When you turn on your tap, the water flows out.  Turn that tap on some more, and the flow will be faster – and so will the pressure.  It can therefore be difficult to outline the difference between water and flow and pressure, for one simple reason: There are also very obvious similarities between the two.

Across the industry spectrum, businesses and organisations monitor both of them each and every day for a near-endless number of reasons in a similarly-endless range of applications – for critical operations, product quality, and health and safety.

Your organisation may utilise or be in the market for water flow meter technology, but without pressure, there will be no flow.  In fact, the more pressure there is, the more it will flow when that tap handle is unwound.  And if there is no pressure, there will also be no flow.  It’s therefore well worth a moment to explore and understand how they are related and yet in the same way completely different.

Flow vs pressure: What’s the difference?

Although there is an impressive range of water flow meter technology available these days to detect, measure and analyse it, the definition of water flow is actually not technical at all: It is simply the steady and predictable flow of water.  If that water flow meter is located inside a pipe, the water flow is therefore a measure of how much water flows past the meter in a given time – or litres per minute, for example.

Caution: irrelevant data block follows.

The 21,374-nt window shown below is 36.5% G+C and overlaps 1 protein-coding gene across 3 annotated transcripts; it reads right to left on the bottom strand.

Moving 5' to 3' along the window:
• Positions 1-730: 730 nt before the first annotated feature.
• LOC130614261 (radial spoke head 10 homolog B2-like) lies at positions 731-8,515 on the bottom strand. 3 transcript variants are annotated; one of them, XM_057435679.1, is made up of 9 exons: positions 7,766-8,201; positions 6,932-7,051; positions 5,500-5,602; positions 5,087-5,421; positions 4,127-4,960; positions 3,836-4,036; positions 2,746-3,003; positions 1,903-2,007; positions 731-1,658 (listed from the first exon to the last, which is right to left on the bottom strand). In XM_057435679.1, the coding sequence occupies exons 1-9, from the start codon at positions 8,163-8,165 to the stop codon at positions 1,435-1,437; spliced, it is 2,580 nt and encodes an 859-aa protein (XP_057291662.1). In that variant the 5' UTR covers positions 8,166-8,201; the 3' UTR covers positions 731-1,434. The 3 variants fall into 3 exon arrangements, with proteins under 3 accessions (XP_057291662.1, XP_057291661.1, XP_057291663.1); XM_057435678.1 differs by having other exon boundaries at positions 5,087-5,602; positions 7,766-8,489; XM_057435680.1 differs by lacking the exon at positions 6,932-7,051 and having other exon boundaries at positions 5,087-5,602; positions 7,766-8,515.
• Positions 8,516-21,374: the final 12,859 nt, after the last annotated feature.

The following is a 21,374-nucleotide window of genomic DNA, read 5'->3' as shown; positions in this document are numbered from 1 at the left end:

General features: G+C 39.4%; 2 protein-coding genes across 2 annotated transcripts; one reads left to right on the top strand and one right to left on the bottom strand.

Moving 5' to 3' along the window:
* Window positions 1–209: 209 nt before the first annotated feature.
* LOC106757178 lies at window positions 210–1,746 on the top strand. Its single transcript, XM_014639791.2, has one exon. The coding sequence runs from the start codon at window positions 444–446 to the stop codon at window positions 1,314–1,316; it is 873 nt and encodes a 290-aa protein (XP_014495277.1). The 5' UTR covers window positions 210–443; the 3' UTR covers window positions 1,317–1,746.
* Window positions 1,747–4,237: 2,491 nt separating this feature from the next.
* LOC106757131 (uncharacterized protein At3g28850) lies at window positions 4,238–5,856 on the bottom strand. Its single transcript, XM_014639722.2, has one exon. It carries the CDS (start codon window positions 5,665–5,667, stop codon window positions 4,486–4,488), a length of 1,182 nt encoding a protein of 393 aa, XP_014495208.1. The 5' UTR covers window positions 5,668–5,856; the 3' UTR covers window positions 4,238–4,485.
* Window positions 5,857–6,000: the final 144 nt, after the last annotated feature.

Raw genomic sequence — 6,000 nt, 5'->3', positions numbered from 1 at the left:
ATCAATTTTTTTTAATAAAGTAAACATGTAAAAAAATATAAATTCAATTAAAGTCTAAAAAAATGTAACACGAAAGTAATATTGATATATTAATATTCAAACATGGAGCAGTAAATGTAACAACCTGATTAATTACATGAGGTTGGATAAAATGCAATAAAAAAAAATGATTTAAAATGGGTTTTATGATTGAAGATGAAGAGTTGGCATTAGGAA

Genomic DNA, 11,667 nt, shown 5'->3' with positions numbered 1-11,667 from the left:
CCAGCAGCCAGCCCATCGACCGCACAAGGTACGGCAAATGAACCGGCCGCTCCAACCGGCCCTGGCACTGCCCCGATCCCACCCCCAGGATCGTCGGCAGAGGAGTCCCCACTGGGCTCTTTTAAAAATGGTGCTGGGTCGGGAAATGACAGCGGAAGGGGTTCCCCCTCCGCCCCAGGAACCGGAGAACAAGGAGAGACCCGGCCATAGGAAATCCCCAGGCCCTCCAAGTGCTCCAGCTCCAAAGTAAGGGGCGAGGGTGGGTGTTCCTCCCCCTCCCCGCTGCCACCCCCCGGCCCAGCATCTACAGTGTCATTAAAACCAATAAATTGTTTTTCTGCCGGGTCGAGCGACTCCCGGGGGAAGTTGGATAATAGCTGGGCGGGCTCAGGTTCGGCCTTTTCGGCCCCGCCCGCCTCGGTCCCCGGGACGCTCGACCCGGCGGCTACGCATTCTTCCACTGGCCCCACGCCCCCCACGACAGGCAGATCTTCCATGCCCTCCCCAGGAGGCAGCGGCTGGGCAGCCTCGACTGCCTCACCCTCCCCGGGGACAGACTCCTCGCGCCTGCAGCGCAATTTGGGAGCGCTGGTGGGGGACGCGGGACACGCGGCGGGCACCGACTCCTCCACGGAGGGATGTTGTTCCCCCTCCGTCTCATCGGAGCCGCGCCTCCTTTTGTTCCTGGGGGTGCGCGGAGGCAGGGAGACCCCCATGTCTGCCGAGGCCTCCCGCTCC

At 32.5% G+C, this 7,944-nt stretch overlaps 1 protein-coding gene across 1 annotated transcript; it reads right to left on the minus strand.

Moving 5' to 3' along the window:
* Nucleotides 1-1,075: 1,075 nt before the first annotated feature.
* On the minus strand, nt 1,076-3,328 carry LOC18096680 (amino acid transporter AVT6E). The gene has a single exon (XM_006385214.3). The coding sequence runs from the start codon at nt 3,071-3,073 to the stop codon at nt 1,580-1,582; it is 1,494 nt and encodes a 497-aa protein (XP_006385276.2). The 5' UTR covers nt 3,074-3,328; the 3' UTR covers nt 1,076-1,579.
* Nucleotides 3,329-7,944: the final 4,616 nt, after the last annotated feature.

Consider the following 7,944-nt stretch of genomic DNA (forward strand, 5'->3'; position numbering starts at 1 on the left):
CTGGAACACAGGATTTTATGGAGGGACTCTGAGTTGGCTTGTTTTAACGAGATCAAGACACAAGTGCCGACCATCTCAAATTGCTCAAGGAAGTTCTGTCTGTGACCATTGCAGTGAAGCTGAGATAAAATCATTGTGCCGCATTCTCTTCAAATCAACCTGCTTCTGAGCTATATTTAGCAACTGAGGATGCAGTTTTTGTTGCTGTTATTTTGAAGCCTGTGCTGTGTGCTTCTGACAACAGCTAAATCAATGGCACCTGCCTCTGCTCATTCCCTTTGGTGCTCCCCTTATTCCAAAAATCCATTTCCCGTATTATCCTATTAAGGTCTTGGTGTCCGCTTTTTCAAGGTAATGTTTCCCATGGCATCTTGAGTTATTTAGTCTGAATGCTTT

Where it gets a little more complex is that, if nothing else changes except the diameter of the pipe in question, the flow rate will change.  Imagine if every tap or appliance in your house is supplied by a single narrow pipe.  Now imagine you switch out that narrow pipe for a wider one, and you’ll notice that the water flow will be faster because more water is able to be supplied to all of those outlets at the same time.

It’s at this point that you’ve almost certainly stopped thinking about water flow, and started to consider water pressure.  Merriam-Webster actually defines water pressure by using the word “flow” – because the pressure is not the phenomenon of water movement per se, but of the force that has the potential to make that flow stronger or weaker.  Therefore, even when the tap is screwed tight and no water is actually flowing, there is still considerable pressure happening behind the scenes.

How water flow and pressure work hand-in-hand

So while water flow and water pressure are very different, they also work hand in hand.  Adjust the pipe opening – say, a shower head or garden tap nozzle – and the water flow naturally changes.  The water pressure, on the other hand, can be changed either by altering the pipe diameter, the pipe texture (friction), the total water supply, or the addition of a pump.  In all cases, the water flow can also increase.

To measure water flow, we have water flow meters.  A simple mechanical flow meter, as opposed to the more sophisticated ultrasonic, vortex or magnetic flow meters, simply measures the speed at which the flow turns a propeller.  If the propeller turns more quickly, the measure of water flow rises exactly proportionally.

And while some water flow meters actually function by detecting and analysing differential pressure between two points, water pressure can of course be static – and measuring that requires a pressure gauge, which will give you a reading of the force being exerted by the water on a surface.

Ask an expert and then go with the flow!

Does your organisation’s operations or products rely in any way on the detection, measurement and analysis of water flow and/or pressure?  Always speak to an expert about what meters, sensors, gauges and other related technology are necessary to optimise the efficiency of your particular application or operations.

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